To prevent bug and odor problems, bury the food waste by pulling aside some of the bedding, dumping the waste, and then covering it up with the bedding you set aside. Rotate your feeding locations so as not to overload one particular spot. If mold begins to grow, this could be a sign that you are overfeeding the worms. In this case, cut back on their food and make sure to stir and cover food better with bedding going forward.
Where Should You Locate A Worm Bin?
As mentioned earlier, worms can be kept both indoors and outdoors, as long as they are kept within a temperature range of 45-80 degrees F, away from intense direct light, and out of heavy rains. I like to keep mine in the laundry room during the winter and on the shaded back porch during the summer months. If space is available, some people like to keep their worm composters under the kitchen sink or cabinet for direct access and feeding.
Maintaining the Worm Composter
Feed your worms and maintain good moisture (think “wrung-out sponge”), and your worms will eat their own weight in food every day and transform their starting bedding material into worm castings (a.k.a. black gold!) in 3-4 months.
Once you have established a good base of castings in your composter, you can begin harvesting. The simplest method is to add new bedding and food to one side of the composter, let the worms migrate to this new area, and harvest the castings from the opposite side.
Another method is to dump out the entire composter onto a plastic sheet, pick out the worms one at a time, and save them for your next composter setup with fresh bedding. Keep an eye out for baby worm cocoons (tiny lemon-shaped pods) to add with the sorted worms. This method is a bit more labor-intensive, but it can be a great family project that will help you maximize your casting harvest.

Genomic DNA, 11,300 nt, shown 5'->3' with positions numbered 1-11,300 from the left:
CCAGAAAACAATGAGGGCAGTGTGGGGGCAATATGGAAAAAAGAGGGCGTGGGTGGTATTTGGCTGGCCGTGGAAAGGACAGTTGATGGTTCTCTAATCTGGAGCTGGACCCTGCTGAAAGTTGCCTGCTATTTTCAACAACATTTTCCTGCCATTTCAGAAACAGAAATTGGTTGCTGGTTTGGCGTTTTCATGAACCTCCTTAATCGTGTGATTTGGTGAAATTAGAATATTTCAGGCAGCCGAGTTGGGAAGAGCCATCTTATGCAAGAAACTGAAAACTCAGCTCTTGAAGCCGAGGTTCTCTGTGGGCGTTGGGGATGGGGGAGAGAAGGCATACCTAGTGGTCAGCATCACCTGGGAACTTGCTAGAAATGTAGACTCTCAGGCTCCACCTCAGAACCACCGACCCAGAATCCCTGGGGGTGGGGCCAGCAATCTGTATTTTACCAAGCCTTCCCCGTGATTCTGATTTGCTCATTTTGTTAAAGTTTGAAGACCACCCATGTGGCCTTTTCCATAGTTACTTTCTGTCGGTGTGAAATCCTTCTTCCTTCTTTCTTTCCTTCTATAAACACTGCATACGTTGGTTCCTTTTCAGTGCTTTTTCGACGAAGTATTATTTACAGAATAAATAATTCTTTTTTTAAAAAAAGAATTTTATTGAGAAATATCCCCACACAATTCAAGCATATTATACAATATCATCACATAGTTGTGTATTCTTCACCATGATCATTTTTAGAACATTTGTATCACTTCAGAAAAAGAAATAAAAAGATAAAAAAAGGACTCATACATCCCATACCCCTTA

Now that you have good baseline knowledge about worm composting, I invite you to set up a worm composter. Worm castings are some of the best compost you will ever work with. The next part of this article will hopefully give you some inspiration on building your own composter cheaply as an additional tool for building resiliency into our lives.
Divide and Conquer
DIY Worm Composter
My family recently moved from a mini-homestead in Colorado to a rental home in Northern California to begin establishing our long-term homestead. One of the garden items we brought with us was our Can-O-Worms composter with our well-established two-year-old army of worms. We love our composter, but somewhere in the shuffle of moving, two out of three trays did not make it to the new location. We were suddenly faced with a problem of limited capacity for our kitchen waste, and we hate throwing away scraps. So after a few nights researching, shopping, and finding that new trays were too expensive, we decided a DIY (do-it-yourself) composting system would solve our problem nicely. Conveniently, after our recent move, we have more plastic bins than we know what to do with. (You will have to excuse the color; it is what we happened to have. Thankfully, the worms don’t seem to mind it.)
The whole process of building a new composter from materials on hand was quick and easy. Total cost was about $10 and took about 15 minutes to put together. We divided our worms between our old Can-O-Worms and our new DIY bins and have nearly tripled our composting capacity.
Materials and Process
2 tubs (20 gallon), 2 bricks, drill, and ¼ inch bit.
Place the bricks in the bottom tub (this is where excess liquid will drain, compost tea).
Drill about 25 holes in the top lid.
Drill about 20 holes on the bottom of the top tub.
Place the tub with the holes in the bottom inside the tub with the bricks.
We divided the contents (worms, castings, food) of our Can-O-Worms tray into our new composter to set up the new army.